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Enter the Blog!

Hot on the heels of my blog about communication within Heritage Railways and the need, as they grow, for Boards, volunteers, distant members and other interested folk to stay (or get, in some cases) in touch with each other, there seems to be a bit of an epidemic of blogs appearing. On the GWSR, we have a Steam Dept blog, a Carriage and Wagon blog, a Broadway Extension Blog and now, a Boardroom blog.  Please have a look at them: they give a good flavour of our wonderful railway and what is going on at the moment and I really welcome the information they contain.

I do like a bit of a blog myself, but there is something niggling away inside me about this explosion of blogitis. What is the impact of this ever increasing pile of electronic ‘communication’?  I’ve put speech marks in there because I do think that ever deeper avalanches of words can impede as well as inform communication. I guess I might seem a bit grumpy about this (is he ever satisfied…?) but a blog is, of itself, no guarantee of communication. Communication is a two-way process and the idea of the Blog originated in creative folk like writers, poets and media folk airing their ideas, attitudes as a way of getting book contracts.  The focus of the average blog used to be a personal reflection, a showcase of their writing ability, done in public. It could be pretty random but it was a good way of expressing yourself at quite a personal level.

What I am picking up on now, though, is the blog as newsletter, just telling us what is happening. We do need to receive timely accurate and useful information about what our PW Department, Board, C&W folk are up to because there are some people who think they are useless and sit drinking tea all day but some of the disputes that occur on our heritage railways, such as the row over the Bridgnorth station development, are not always about people being inadequately informed. They occur because there are disagreements about policy, objectives and actions. Some of the disagreements happen because someone has not received enough information but mostly the miscommunication is about people being left out of the discussion loop and feeling excluded from the difficult and messy process of thinking things through before they become policy.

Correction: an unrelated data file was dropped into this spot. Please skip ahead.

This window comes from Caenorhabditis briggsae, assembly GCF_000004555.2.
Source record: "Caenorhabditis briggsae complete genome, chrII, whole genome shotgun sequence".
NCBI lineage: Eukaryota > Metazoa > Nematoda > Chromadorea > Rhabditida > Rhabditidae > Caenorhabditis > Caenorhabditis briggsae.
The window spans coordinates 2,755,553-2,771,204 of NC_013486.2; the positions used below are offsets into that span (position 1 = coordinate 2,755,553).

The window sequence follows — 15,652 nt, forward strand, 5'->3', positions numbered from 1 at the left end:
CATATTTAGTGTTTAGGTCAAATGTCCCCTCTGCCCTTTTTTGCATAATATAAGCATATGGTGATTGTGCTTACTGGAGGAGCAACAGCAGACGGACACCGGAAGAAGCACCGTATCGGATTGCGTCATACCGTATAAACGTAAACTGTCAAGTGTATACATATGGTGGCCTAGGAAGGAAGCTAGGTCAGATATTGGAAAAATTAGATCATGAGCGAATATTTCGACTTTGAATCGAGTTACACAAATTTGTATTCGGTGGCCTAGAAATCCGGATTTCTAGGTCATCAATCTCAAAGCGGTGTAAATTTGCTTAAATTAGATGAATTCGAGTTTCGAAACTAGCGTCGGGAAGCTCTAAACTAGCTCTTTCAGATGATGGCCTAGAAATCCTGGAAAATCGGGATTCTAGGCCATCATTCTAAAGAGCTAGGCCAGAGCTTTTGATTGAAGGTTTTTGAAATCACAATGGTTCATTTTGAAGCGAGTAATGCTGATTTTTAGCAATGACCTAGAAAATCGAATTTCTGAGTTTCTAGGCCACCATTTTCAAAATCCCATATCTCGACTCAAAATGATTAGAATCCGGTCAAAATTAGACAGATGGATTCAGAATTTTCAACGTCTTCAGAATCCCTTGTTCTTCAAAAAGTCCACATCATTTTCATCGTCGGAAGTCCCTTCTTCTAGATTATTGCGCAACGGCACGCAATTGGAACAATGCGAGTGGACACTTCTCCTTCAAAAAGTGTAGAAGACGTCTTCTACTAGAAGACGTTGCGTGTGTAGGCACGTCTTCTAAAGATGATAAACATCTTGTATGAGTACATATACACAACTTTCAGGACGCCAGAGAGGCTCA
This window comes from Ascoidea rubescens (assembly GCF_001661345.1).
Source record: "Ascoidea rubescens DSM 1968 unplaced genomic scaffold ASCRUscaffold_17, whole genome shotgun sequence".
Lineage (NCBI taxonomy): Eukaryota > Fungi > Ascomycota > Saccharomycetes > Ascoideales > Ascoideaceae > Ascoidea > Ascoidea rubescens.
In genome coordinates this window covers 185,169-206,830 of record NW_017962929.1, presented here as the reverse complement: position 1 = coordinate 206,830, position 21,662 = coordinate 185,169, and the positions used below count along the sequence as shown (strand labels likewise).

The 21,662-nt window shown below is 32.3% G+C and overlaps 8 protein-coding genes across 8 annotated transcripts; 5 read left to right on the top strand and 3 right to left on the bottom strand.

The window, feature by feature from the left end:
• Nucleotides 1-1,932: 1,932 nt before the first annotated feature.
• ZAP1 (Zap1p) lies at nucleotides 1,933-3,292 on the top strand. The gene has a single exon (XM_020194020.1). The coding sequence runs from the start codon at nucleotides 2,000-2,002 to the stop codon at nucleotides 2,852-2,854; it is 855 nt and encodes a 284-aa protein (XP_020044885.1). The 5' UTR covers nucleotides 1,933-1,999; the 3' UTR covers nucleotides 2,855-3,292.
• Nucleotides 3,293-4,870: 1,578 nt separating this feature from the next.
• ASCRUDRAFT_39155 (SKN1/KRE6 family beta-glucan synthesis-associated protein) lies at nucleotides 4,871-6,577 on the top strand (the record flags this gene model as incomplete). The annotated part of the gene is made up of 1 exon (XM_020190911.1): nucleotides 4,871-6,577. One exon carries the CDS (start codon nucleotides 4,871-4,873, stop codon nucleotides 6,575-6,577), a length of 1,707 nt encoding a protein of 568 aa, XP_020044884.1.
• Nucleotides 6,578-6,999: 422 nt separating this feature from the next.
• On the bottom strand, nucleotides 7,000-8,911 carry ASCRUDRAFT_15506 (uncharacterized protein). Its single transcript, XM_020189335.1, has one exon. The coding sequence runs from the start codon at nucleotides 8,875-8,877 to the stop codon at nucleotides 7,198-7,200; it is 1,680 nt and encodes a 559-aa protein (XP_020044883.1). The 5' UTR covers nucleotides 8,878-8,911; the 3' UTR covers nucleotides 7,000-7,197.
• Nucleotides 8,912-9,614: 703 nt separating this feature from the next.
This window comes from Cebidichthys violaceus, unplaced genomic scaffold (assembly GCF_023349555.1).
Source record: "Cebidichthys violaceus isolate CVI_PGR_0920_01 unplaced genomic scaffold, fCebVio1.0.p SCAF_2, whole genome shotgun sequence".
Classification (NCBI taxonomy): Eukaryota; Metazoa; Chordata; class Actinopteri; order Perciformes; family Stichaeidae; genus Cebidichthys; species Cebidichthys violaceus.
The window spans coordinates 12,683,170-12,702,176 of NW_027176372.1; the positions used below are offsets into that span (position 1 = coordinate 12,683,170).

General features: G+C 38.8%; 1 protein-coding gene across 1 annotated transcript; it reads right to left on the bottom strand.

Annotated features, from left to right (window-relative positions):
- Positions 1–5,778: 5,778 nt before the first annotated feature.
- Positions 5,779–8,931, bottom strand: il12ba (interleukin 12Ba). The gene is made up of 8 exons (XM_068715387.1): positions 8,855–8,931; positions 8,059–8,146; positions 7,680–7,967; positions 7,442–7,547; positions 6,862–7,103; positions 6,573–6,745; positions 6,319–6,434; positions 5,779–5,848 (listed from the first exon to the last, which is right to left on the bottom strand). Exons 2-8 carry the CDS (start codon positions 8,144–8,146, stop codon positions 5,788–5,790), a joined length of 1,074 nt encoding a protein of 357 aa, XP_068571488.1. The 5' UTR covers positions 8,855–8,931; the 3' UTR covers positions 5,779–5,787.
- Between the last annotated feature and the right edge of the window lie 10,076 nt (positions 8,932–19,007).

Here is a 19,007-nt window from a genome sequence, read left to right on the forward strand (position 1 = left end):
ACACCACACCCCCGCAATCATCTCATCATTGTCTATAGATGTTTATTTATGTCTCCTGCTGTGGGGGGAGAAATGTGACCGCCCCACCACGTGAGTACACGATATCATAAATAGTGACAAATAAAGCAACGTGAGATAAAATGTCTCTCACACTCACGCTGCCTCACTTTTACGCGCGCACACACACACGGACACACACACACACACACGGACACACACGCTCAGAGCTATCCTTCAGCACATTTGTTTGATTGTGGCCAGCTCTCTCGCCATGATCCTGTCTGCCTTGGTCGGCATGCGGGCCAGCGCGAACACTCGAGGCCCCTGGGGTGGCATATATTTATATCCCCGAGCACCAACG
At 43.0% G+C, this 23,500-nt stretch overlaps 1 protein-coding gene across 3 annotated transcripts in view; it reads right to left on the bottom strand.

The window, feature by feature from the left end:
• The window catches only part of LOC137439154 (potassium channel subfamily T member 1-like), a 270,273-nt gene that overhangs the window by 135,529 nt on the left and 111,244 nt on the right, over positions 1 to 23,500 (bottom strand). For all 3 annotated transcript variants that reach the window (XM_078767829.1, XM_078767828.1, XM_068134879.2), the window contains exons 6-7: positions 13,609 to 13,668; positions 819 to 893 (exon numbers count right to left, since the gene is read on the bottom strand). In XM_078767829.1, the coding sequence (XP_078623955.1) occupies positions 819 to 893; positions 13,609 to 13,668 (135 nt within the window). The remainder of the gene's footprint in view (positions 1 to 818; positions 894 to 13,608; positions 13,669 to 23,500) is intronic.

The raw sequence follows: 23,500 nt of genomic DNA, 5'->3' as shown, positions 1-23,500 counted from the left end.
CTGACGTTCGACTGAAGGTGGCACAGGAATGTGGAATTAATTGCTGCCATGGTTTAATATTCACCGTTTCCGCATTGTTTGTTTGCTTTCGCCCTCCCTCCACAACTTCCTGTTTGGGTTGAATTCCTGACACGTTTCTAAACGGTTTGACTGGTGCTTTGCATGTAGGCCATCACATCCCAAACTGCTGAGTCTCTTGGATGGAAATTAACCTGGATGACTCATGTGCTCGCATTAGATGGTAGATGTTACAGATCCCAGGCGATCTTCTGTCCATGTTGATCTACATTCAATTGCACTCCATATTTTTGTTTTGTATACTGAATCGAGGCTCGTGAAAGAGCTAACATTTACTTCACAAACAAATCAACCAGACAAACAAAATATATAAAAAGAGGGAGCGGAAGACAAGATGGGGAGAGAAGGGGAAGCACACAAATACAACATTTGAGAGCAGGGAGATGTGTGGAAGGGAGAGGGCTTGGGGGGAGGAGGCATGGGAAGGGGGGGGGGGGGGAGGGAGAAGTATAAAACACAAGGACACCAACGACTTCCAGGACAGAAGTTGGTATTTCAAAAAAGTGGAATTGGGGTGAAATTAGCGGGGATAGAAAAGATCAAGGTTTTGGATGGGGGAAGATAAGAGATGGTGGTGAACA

Blogs are great for discussion, debate, airing your thinking, checking out reactions to things and getting people to talk about stuff. So the only blogs really worth their salt are the ones where people are engaged in real, honest debate about what to do. They are a great way of sharing your thinking, getting debates into the open as part of the process of deciding what to do next. Used well, they will bring us all closer together as part of the process of making our heritage railways the open, democratic and accountable organisations they must be.

After all, the pay for being a volunteer is rubbish so nurturing the true democratic involvement of every volunteer has to be part of the vital core business for the organisation!

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